Discipleship is defined as a life of deepening our relationship with God and Christ, and living out of that amazing, loving, empowering, transforming relationship with our neighbors. Relationships are built through intimate, honest, open encounters with God and others, such as might happen in small group settings or private contemplation. Relationships are built through shared struggles for justice, such as might happen in direct action campaigns for climate justice. Relationships are built when we give, receive, and honor the stories of each other’s lives. Relationships like these are not built through Sunday morning worship.
If we focus our activities and energy on relationship-building activities and not Sunday morning worship, we might begin to see discipleship growth in our communities.
BE BOLD: QUIT UNITED METHODIST WORSHIP SERVICES
I once suggested at a district meeting, and in front of the presiding bishop, that if people had not been transformed after a lifetime of attending worship at their local church they should quit the church. It did not go over well. I now realize that I should have given that statement a bit of nuance, so here it is: United Methodist congregations should stop offering Sunday morning worship.
I understand that worship does offer us some needed benefits. People can experience the grace of God in a special way, especially during the administration of the sacraments. People can be shaped by and learn from the sharing of a common story. People can learn of current social needs, pray about them, and plan a response. I don’t want to give up on these benefits of worship. But we Methodists don’t seem to be able to do two things well at once: focus on fostering discipleship and have Sunday morning worship. We must prioritize fostering discipleship, so that means we need an alternative for that Sunday morning worship.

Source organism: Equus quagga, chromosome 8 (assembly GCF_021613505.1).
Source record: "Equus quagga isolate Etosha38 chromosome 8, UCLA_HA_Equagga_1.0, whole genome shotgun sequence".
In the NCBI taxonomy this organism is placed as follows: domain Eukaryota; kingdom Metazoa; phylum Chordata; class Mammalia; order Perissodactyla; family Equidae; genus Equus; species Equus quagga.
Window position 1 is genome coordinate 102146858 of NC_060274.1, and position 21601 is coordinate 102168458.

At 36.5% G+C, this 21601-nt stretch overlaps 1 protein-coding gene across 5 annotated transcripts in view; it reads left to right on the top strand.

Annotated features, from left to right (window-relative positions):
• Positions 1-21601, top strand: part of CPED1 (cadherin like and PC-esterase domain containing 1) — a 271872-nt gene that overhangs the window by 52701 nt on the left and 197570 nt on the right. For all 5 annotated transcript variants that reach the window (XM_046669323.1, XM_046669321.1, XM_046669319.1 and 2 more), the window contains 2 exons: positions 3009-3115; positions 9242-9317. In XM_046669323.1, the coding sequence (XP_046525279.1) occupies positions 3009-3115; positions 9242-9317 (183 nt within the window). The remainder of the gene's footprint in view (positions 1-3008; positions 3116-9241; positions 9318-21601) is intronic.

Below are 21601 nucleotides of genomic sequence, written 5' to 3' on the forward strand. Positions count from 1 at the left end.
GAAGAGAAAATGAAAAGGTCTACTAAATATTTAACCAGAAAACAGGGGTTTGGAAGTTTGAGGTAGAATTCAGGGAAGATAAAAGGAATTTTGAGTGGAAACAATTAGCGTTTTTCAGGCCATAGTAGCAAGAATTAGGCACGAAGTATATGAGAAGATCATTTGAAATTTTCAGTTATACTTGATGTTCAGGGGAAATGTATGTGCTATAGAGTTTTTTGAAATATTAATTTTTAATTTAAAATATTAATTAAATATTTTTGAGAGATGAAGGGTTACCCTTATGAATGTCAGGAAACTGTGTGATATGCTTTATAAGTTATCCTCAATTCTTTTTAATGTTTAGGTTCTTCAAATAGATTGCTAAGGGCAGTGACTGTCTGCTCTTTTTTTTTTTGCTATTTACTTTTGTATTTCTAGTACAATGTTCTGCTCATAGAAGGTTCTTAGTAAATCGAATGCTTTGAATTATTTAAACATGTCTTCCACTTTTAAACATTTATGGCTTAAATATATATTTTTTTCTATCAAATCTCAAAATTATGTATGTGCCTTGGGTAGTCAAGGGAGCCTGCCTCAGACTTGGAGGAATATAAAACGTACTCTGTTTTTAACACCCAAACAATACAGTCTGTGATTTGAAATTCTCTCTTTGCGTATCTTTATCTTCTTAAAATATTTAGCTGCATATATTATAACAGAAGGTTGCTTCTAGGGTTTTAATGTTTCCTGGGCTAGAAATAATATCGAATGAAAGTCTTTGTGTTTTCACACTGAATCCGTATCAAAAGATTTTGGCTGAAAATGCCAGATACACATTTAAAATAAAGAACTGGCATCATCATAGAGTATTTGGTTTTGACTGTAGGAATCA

The way around this challenge is to send United Methodists to other churches to get their worship fix, and then focus on discipleship growth the rest of the week in the United Methodist gathering place. There is precedent for this approach. In England and the American colonies of the 18th century, the people called Methodists didn’t have their own church buildings. Methodists were not organized into an official church denomination. Instead, the people called Methodists met in small groups, and on Sundays attended a nearby established church, often the local Anglican Church. There they could receive communion, be inspired or terrified by the preaching, and share a bit of fellowship with their non-Methodists neighbors. The real work of growing as disciples occurred outside this Sunday morning worship experience. (Of course, the American Revolution put an end to this arrangement in the U.S., and much to our detriment, Methodists began building their own churches and became “just like everyone else.”)
In many places today there are non-United Methodist churches that offer wonderfully inspiring and uplifting worship, with some even offering good preaching. I suggest people look for a “high church” option if they are seeking a mystical, awe-inspiring, ritual-heavy experience. The people called Methodists should get their “worship fix” on Sunday in another church, and then get back to work on discipleship growth the rest of the week in the United Methodist gathering place.
There will be plenty of opportunities for this work at the local United Methodist gathering place because everyone, the pastor included, will be focused solely on discipleship growth activities. Everyone at the United Methodist gathering place will be focused on being transformed by a deepening relationship with God and Christ, and living out that transformed life for the sake of others.
Kathy Neary is an elder in the PNW Conference. She has served as a campus pastor (Washington State University), as pastor of 6 local church charges, and as a pastor for 2 interim ministry appointments. She is currently the small church consultant for the PNW Conference.
Other entries in this series:
Thanks for reading, commenting, subscribing, and sharing on social media.